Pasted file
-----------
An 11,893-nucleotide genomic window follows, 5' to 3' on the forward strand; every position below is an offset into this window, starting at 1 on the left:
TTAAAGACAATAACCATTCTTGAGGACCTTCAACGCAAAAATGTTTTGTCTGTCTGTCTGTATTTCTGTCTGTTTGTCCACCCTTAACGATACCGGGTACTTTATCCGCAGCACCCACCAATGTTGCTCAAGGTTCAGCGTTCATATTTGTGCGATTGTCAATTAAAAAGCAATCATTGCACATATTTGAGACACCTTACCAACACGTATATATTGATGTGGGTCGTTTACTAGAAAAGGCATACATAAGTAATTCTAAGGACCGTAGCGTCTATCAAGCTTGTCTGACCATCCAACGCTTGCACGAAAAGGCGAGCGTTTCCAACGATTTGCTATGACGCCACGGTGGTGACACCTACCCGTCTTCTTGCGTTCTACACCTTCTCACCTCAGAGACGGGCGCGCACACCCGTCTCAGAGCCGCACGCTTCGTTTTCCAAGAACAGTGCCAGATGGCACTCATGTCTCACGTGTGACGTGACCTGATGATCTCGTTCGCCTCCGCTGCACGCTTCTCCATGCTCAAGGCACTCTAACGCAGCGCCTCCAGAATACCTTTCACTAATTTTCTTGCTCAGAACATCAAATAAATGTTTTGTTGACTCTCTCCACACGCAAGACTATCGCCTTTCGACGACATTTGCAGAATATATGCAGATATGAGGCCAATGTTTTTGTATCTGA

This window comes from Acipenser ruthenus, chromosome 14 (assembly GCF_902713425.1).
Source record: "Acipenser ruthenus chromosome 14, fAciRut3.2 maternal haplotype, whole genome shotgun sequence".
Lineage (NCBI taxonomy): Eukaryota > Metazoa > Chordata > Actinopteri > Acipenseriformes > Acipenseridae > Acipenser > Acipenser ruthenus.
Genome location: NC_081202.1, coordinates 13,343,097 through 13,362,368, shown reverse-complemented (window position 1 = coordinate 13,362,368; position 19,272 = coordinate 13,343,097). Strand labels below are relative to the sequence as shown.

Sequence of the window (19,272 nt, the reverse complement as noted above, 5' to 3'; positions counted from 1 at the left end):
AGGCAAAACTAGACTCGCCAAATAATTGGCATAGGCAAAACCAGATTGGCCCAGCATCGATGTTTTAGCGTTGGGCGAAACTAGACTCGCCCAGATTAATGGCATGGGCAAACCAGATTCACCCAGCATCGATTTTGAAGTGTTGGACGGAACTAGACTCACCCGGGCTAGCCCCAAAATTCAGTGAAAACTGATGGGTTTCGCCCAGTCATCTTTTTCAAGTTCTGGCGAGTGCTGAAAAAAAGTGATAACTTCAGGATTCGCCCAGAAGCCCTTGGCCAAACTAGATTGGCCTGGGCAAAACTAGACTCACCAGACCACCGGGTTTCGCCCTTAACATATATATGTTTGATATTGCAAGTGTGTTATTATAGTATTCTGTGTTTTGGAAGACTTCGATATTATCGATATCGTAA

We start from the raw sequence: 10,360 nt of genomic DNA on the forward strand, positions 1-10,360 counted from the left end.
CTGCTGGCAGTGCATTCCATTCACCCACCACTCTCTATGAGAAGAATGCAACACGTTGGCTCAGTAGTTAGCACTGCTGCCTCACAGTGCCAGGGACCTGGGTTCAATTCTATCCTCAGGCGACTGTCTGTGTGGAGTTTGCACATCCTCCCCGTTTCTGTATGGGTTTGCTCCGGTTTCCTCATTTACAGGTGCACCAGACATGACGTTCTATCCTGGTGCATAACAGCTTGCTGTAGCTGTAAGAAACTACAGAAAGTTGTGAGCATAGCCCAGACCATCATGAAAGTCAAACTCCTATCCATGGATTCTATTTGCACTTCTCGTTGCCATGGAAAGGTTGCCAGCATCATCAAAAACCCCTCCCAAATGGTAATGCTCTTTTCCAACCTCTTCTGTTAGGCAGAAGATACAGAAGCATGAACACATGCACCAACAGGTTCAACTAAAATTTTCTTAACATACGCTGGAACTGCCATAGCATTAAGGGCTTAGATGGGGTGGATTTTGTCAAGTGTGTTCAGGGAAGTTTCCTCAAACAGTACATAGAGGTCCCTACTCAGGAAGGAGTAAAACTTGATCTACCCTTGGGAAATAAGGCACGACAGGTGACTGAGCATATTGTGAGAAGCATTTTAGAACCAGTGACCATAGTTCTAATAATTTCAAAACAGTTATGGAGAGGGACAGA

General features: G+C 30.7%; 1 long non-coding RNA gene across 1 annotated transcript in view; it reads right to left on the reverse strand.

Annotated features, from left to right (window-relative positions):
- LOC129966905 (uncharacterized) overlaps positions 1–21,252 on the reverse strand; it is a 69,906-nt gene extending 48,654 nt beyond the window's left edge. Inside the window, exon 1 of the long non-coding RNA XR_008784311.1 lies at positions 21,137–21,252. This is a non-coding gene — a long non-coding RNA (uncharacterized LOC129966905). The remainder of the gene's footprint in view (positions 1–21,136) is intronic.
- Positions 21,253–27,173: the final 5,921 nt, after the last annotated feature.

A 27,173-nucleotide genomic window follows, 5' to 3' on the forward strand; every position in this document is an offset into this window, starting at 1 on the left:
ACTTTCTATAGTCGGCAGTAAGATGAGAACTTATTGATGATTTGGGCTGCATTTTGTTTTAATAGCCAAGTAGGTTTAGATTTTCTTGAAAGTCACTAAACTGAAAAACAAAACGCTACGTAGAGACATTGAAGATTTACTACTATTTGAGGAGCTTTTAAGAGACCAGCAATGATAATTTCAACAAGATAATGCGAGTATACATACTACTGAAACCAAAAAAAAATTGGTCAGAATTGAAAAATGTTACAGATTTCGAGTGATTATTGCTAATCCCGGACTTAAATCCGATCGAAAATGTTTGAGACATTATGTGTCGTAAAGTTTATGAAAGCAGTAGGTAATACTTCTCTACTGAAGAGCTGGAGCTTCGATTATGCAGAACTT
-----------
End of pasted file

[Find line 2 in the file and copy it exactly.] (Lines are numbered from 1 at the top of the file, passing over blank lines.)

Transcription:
TTAAAGACAATAACCATTCTTGAGGACCTTCAACGCAAAAATGTTTTGTCTGTCTGTCTGTATTTCTGTCTGTTTGTCCACCCTTAACGATACCGGGTACTTTATCCGCAGCACCCACCAATGTTGCTCAAGGTTCAGCGTTCATATTTGTGCGATTGTCAATTAAAAAGCAATCATTGCACATATTTGAGACACCTTACCAACACGTATATATTGATGTGGGTCGTTTACTAGAAAAGGCATACATAAGTAATTCTAAGGACCGTAGCGTCTATCAAGCTTGTCTGACCATCCAACGCTTGCACGAAAAGGCGAGCGTTTCCAACGATTTGCTATGACGCCACGGTGGTGACACCTACCCGTCTTCTTGCGTTCTACACCTTCTCACCTCAGAGACGGGCGCGCACACCCGTCTCAGAGCCGCACGCTTCGTTTTCCAAGAACAGTGCCAGATGGCACTCATGTCTCACGTGTGACGTGACCTGATGATCTCGTTCGCCTCCGCTGCACGCTTCTCCATGCTCAAGGCACTCTAACGCAGCGCCTCCAGAATACCTTTCACTAATTTTCTTGCTCAGAACATCAAATAAATGTTTTGTTGACTCTCTCCACACGCAAGACTATCGCCTTTCGACGACATTTGCAGAATATATGCAGATATGAGGCCAATGTTTTTGTATCTGA